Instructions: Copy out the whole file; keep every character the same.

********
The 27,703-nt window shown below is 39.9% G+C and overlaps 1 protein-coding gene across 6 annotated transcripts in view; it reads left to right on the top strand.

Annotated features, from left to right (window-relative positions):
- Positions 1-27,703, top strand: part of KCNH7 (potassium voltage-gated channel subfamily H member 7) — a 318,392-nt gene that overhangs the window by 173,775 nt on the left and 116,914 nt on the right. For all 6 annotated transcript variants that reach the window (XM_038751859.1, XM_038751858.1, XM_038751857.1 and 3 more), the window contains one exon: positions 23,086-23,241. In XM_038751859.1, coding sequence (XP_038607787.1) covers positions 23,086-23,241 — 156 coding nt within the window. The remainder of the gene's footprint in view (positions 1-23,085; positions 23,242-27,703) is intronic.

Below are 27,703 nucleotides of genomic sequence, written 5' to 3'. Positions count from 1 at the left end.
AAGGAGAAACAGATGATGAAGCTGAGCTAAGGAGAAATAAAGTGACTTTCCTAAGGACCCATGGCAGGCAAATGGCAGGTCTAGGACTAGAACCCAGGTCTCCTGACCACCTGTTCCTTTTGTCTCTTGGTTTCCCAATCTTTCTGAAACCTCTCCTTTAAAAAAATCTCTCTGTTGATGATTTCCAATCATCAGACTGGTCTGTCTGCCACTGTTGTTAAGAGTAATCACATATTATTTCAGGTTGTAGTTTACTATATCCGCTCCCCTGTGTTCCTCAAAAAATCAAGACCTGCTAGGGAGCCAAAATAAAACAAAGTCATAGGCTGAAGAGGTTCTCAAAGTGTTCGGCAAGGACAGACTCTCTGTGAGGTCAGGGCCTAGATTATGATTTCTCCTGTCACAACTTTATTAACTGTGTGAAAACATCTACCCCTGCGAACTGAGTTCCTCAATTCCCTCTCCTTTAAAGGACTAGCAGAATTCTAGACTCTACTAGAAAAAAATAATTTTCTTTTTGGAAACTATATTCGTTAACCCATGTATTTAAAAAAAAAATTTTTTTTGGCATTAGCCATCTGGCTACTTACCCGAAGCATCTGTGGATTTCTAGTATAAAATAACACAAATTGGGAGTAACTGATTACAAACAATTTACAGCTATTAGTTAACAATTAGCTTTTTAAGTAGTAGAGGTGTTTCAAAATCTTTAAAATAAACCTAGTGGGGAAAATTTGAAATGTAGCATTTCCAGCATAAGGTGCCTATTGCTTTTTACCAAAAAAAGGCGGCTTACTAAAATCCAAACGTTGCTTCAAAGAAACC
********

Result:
The 27,703-nt window shown below is 39.9% G+C and overlaps 1 protein-coding gene across 6 annotated transcripts in view; it reads left to right on the top strand.

Annotated features, from left to right (window-relative positions):
- Positions 1-27,703, top strand: part of KCNH7 (potassium voltage-gated channel subfamily H member 7) — a 318,392-nt gene that overhangs the window by 173,775 nt on the left and 116,914 nt on the right. For all 6 annotated transcript variants that reach the window (XM_038751859.1, XM_038751858.1, XM_038751857.1 and 3 more), the window contains one exon: positions 23,086-23,241. In XM_038751859.1, coding sequence (XP_038607787.1) covers positions 23,086-23,241 — 156 coding nt within the window. The remainder of the gene's footprint in view (positions 1-23,085; positions 23,242-27,703) is intronic.

Below are 27,703 nucleotides of genomic sequence, written 5' to 3'. Positions count from 1 at the left end.
AAGGAGAAACAGATGATGAAGCTGAGCTAAGGAGAAATAAAGTGACTTTCCTAAGGACCCATGGCAGGCAAATGGCAGGTCTAGGACTAGAACCCAGGTCTCCTGACCACCTGTTCCTTTTGTCTCTTGGTTTCCCAATCTTTCTGAAACCTCTCCTTTAAAAAAATCTCTCTGTTGATGATTTCCAATCATCAGACTGGTCTGTCTGCCACTGTTGTTAAGAGTAATCACATATTATTTCAGGTTGTAGTTTACTATATCCGCTCCCCTGTGTTCCTCAAAAAATCAAGACCTGCTAGGGAGCCAAAATAAAACAAAGTCATAGGCTGAAGAGGTTCTCAAAGTGTTCGGCAAGGACAGACTCTCTGTGAGGTCAGGGCCTAGATTATGATTTCTCCTGTCACAACTTTATTAACTGTGTGAAAACATCTACCCCTGCGAACTGAGTTCCTCAATTCCCTCTCCTTTAAAGGACTAGCAGAATTCTAGACTCTACTAGAAAAAAATAATTTTCTTTTTGGAAACTATATTCGTTAACCCATGTATTTAAAAAAAAAATTTTTTTTGGCATTAGCCATCTGGCTACTTACCCGAAGCATCTGTGGATTTCTAGTATAAAATAACACAAATTGGGAGTAACTGATTACAAACAATTTACAGCTATTAGTTAACAATTAGCTTTTTAAGTAGTAGAGGTGTTTCAAAATCTTTAAAATAAACCTAGTGGGGAAAATTTGAAATGTAGCATTTCCAGCATAAGGTGCCTATTGCTTTTTACCAAAAAAAGGCGGCTTACTAAAATCCAAACGTTGCTTCAAAGAAACC